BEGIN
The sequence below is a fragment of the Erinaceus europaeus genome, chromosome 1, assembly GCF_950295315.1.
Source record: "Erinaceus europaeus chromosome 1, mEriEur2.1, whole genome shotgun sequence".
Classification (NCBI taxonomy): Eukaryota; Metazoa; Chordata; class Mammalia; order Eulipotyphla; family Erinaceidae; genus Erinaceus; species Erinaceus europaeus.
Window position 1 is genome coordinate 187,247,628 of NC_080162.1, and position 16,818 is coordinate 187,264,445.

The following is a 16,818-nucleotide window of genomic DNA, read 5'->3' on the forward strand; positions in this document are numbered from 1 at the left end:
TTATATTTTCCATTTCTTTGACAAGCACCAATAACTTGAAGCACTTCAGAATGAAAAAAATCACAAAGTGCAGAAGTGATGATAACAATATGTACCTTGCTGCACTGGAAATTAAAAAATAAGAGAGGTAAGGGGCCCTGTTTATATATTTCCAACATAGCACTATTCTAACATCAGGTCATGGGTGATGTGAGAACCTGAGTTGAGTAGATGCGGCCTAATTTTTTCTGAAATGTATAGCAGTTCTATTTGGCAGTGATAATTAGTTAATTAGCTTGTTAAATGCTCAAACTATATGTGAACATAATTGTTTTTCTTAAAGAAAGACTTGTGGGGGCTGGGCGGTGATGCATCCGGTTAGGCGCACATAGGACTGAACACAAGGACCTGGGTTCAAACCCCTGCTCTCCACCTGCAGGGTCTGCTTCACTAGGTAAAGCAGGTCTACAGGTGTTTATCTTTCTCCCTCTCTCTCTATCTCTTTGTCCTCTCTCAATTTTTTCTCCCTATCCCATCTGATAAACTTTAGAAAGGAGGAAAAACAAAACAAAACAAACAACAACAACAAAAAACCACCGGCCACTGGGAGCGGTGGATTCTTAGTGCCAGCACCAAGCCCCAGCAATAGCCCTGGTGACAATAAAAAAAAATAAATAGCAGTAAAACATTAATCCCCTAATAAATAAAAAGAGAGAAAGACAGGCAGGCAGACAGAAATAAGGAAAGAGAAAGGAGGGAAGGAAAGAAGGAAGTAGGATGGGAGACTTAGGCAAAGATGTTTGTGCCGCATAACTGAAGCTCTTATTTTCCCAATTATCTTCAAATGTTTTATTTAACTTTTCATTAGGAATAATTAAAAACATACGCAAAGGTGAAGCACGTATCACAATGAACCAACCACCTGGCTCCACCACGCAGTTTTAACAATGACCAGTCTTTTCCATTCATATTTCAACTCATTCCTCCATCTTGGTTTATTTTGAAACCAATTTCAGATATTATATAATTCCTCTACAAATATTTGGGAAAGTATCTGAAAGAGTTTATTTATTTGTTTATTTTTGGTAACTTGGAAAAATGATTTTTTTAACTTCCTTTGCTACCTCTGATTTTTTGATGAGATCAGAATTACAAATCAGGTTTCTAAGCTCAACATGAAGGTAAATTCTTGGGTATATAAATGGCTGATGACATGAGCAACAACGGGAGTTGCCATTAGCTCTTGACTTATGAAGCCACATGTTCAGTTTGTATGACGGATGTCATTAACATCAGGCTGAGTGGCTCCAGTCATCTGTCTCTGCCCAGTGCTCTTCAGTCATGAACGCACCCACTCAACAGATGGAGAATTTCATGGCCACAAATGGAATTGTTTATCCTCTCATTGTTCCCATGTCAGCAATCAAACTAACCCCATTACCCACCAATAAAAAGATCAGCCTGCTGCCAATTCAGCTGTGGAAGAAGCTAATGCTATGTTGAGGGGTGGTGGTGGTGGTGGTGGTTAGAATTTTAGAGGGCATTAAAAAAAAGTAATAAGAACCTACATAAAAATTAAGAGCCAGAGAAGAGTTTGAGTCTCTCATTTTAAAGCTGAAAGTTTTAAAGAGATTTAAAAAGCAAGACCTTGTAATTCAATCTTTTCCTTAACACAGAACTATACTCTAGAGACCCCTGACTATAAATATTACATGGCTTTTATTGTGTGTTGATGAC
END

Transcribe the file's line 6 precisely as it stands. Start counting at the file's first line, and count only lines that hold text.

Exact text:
TTATATTTTCCATTTCTTTGACAAGCACCAATAACTTGAAGCACTTCAGAATGAAAAAAATCACAAAGTGCAGAAGTGATGATAACAATATGTACCTTGCTGCACTGGAAATTAAAAAATAAGAGAGGTAAGGGGCCCTGTTTATATATTTCCAACATAGCACTATTCTAACATCAGGTCATGGGTGATGTGAGAACCTGAGTTGAGTAGATGCGGCCTAATTTTTTCTGAAATGTATAGCAGTTCTATTTGGCAGTGATAATTAGTTAATTAGCTTGTTAAATGCTCAAACTATATGTGAACATAATTGTTTTTCTTAAAGAAAGACTTGTGGGGGCTGGGCGGTGATGCATCCGGTTAGGCGCACATAGGACTGAACACAAGGACCTGGGTTCAAACCCCTGCTCTCCACCTGCAGGGTCTGCTTCACTAGGTAAAGCAGGTCTACAGGTGTTTATCTTTCTCCCTCTCTCTCTATCTCTTTGTCCTCTCTCAATTTTTTCTCCCTATCCCATCTGATAAACTTTAGAAAGGAGGAAAAACAAAACAAAACAAACAACAACAACAAAAAACCACCGGCCACTGGGAGCGGTGGATTCTTAGTGCCAGCACCAAGCCCCAGCAATAGCCCTGGTGACAATAAAAAAAAATAAATAGCAGTAAAACATTAATCCCCTAATAAATAAAAAGAGAGAAAGACAGGCAGGCAGACAGAAATAAGGAAAGAGAAAGGAGGGAAGGAAAGAAGGAAGTAGGATGGGAGACTTAGGCAAAGATGTTTGTGCCGCATAACTGAAGCTCTTATTTTCCCAATTATCTTCAAATGTTTTATTTAACTTTTCATTAGGAATAATTAAAAACATACGCAAAGGTGAAGCACGTATCACAATGAACCAACCACCTGGCTCCACCACGCAGTTTTAACAATGACCAGTCTTTTCCATTCATATTTCAACTCATTCCTCCATCTTGGTTTATTTTGAAACCAATTTCAGATATTATATAATTCCTCTACAAATATTTGGGAAAGTATCTGAAAGAGTTTATTTATTTGTTTATTTTTGGTAACTTGGAAAAATGATTTTTTTAACTTCCTTTGCTACCTCTGATTTTTTGATGAGATCAGAATTACAAATCAGGTTTCTAAGCTCAACATGAAGGTAAATTCTTGGGTATATAAATGGCTGATGACATGAGCAACAACGGGAGTTGCCATTAGCTCTTGACTTATGAAGCCACATGTTCAGTTTGTATGACGGATGTCATTAACATCAGGCTGAGTGGCTCCAGTCATCTGTCTCTGCCCAGTGCTCTTCAGTCATGAACGCACCCACTCAACAGATGGAGAATTTCATGGCCACAAATGGAATTGTTTATCCTCTCATTGTTCCCATGTCAGCAATCAAACTAACCCCATTACCCACCAATAAAAAGATCAGCCTGCTGCCAATTCAGCTGTGGAAGAAGCTAATGCTATGTTGAGGGGTGGTGGTGGTGGTGGTGGTTAGAATTTTAGAGGGCATTAAAAAAAAGTAATAAGAACCTACATAAAAATTAAGAGCCAGAGAAGAGTTTGAGTCTCTCATTTTAAAGCTGAAAGTTTTAAAGAGATTTAAAAAGCAAGACCTTGTAATTCAATCTTTTCCTTAACACAGAACTATACTCTAGAGACCCCTGACTATAAATATTACATGGCTTTTATTGTGTGTTGATGAC